Last week, in my latest Market Insights article, I touched on a number of points in the York Property Market, one of which being Time on Market i.e. the average amount of time a property takes to sell.
I wanted to assess how long some properties for sale in York stay on the market. Before I go into the numbers, whilst there may be a tendency to blame the market and uncertainty of certain macro-economic factors, I personally have to disagree with these alone. Whilst these have their place which may impact property prices, think about the simple demand and supply curve. Broken down, if we were to look at property as a commodity, it is in limited supply with a growing demand. I’ve been assessing over my articles how property prices in York are consistently rising and the market is still strong with properties selling, albeit at the right price.
So with that in mind, what determines the selling price of your home or investment? Well to name a few, a property’s condition, floor space, location, competition on the market, the circumstances of the seller.
In light of this, when I hear someone blame the market for their property not shifting, quite frankly, I wince. Ultimately, as Agents, it is imperative, when providing a market appraisal, that we have an intimate knowledge of what is going on and here’s why.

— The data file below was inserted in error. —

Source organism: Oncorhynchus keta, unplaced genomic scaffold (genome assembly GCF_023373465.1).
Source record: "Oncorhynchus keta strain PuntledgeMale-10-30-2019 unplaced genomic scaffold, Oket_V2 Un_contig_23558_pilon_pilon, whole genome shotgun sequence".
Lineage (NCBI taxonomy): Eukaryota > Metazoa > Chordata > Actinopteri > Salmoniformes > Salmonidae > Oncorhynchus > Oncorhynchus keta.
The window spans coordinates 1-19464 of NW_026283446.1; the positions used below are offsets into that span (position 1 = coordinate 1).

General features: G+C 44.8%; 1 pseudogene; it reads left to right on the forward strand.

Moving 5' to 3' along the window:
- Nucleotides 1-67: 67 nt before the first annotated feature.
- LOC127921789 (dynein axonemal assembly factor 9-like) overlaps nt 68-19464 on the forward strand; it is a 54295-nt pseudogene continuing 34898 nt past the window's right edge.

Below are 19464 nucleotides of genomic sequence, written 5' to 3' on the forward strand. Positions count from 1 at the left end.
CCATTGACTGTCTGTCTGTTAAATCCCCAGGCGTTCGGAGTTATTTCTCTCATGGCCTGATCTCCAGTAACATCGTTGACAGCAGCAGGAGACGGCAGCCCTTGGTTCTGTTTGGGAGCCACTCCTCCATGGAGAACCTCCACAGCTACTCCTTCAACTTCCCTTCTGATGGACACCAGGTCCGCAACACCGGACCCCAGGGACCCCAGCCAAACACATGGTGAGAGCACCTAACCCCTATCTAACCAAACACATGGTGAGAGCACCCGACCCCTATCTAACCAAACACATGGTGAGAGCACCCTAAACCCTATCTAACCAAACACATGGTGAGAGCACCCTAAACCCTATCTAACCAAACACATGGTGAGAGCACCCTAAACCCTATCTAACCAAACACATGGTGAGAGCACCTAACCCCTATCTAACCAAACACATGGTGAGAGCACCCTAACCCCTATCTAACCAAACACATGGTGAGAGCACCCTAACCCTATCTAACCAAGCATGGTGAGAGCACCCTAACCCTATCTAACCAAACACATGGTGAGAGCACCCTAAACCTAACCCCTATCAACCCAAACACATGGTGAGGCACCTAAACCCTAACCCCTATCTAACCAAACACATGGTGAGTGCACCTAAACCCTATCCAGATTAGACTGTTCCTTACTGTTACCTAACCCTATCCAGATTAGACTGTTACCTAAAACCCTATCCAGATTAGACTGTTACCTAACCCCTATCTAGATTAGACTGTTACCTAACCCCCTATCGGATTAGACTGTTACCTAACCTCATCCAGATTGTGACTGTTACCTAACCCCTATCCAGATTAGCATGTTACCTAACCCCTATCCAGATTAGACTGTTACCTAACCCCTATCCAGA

According to home.co.uk, the Time On Market Report the average time on market for unsold property for sale in York as at April 2019 was 121 days, effectively over 17 weeks. Whilst this is significantly lower than it was 10 years ago (amidst the Property Crash), properties in York stay on the market on average 27.37% longer than it was four years ago.
Interestingly, terraced houses sell one week quicker than they did four years ago but what drags the overall number down is York Semi-detached, Detached homes and Flats.
When a property comes to the market, generally the first four to six weeks are crucial. More importantly, within the first 10-14 days, you should arguably know by the level of interest and viewing appointments, whether the price may be a little ‘overcooked’.
There is a direct correlation between Time on Market and the eventual selling price of a property. As time goes on, it really becomes a race to the bottom so the initial price you and your Agent set is paramount. My recommendation is, if you are to appoint an Agent, you should already have a realistic expectation of what your property price will achieve and like in my last article, if an Agent tells you that you can achieve 10% more, ask them to qualify this.
If you have had a property on the market for an inordinate period of time, I hope your Agent will have been in contact with you to discuss a strategy to help you move things forward. If not, give me a call for some free and impartial advice.